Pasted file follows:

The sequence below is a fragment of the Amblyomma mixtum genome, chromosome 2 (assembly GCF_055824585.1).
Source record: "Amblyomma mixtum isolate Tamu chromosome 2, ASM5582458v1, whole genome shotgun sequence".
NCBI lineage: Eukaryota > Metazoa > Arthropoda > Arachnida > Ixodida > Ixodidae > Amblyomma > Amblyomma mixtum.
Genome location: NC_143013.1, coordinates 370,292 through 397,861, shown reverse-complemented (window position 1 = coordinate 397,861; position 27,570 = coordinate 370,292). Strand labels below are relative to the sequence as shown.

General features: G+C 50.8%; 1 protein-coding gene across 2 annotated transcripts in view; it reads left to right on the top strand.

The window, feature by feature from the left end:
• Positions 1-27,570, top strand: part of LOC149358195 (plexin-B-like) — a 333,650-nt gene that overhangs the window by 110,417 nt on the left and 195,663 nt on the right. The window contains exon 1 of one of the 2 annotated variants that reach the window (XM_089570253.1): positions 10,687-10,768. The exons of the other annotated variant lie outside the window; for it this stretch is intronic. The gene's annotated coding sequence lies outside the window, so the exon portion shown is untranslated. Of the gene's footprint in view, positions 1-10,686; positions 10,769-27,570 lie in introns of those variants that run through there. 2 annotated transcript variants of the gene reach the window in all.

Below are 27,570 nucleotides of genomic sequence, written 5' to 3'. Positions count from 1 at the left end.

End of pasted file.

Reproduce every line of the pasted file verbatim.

The sequence below is a fragment of the Amblyomma mixtum genome, chromosome 2 (assembly GCF_055824585.1).
Source record: "Amblyomma mixtum isolate Tamu chromosome 2, ASM5582458v1, whole genome shotgun sequence".
NCBI lineage: Eukaryota > Metazoa > Arthropoda > Arachnida > Ixodida > Ixodidae > Amblyomma > Amblyomma mixtum.
Genome location: NC_143013.1, coordinates 370,292 through 397,861, shown reverse-complemented (window position 1 = coordinate 397,861; position 27,570 = coordinate 370,292). Strand labels below are relative to the sequence as shown.

General features: G+C 50.8%; 1 protein-coding gene across 2 annotated transcripts in view; it reads left to right on the top strand.

The window, feature by feature from the left end:
• Positions 1-27,570, top strand: part of LOC149358195 (plexin-B-like) — a 333,650-nt gene that overhangs the window by 110,417 nt on the left and 195,663 nt on the right. The window contains exon 1 of one of the 2 annotated variants that reach the window (XM_089570253.1): positions 10,687-10,768. The exons of the other annotated variant lie outside the window; for it this stretch is intronic. The gene's annotated coding sequence lies outside the window, so the exon portion shown is untranslated. Of the gene's footprint in view, positions 1-10,686; positions 10,769-27,570 lie in introns of those variants that run through there. 2 annotated transcript variants of the gene reach the window in all.

Below are 27,570 nucleotides of genomic sequence, written 5' to 3'. Positions count from 1 at the left end.